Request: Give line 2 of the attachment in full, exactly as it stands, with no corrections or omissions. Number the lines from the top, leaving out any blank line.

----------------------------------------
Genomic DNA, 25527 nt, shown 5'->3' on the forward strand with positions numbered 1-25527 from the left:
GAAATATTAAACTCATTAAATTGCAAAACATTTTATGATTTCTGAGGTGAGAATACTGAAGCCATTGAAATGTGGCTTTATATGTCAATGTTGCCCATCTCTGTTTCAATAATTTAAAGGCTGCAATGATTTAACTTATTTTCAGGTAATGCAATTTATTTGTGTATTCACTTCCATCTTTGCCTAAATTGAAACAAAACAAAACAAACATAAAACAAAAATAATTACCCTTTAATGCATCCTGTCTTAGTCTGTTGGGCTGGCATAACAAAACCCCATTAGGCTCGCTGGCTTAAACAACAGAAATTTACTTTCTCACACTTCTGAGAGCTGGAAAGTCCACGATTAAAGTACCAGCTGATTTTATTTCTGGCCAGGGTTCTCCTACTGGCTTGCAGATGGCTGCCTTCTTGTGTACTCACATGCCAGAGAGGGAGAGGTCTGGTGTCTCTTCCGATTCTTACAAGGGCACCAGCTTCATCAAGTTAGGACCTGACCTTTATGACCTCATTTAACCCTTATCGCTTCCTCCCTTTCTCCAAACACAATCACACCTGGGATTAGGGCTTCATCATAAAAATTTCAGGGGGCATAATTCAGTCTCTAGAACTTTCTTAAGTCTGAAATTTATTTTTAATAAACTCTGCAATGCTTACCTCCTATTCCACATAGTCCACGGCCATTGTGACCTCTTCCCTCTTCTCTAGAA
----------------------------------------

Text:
GAAATATTAAACTCATTAAATTGCAAAACATTTTATGATTTCTGAGGTGAGAATACTGAAGCCATTGAAATGTGGCTTTATATGTCAATGTTGCCCATCTCTGTTTCAATAATTTAAAGGCTGCAATGATTTAACTTATTTTCAGGTAATGCAATTTATTTGTGTATTCACTTCCATCTTTGCCTAAATTGAAACAAAACAAAACAAACATAAAACAAAAATAATTACCCTTTAATGCATCCTGTCTTAGTCTGTTGGGCTGGCATAACAAAACCCCATTAGGCTCGCTGGCTTAAACAACAGAAATTTACTTTCTCACACTTCTGAGAGCTGGAAAGTCCACGATTAAAGTACCAGCTGATTTTATTTCTGGCCAGGGTTCTCCTACTGGCTTGCAGATGGCTGCCTTCTTGTGTACTCACATGCCAGAGAGGGAGAGGTCTGGTGTCTCTTCCGATTCTTACAAGGGCACCAGCTTCATCAAGTTAGGACCTGACCTTTATGACCTCATTTAACCCTTATCGCTTCCTCCCTTTCTCCAAACACAATCACACCTGGGATTAGGGCTTCATCATAAAAATTTCAGGGGGCATAATTCAGTCTCTAGAACTTTCTTAAGTCTGAAATTTATTTTTAATAAACTCTGCAATGCTTACCTCCTATTCCACATAGTCCACGGCCATTGTGACCTCTTCCCTCTTCTCTAGAA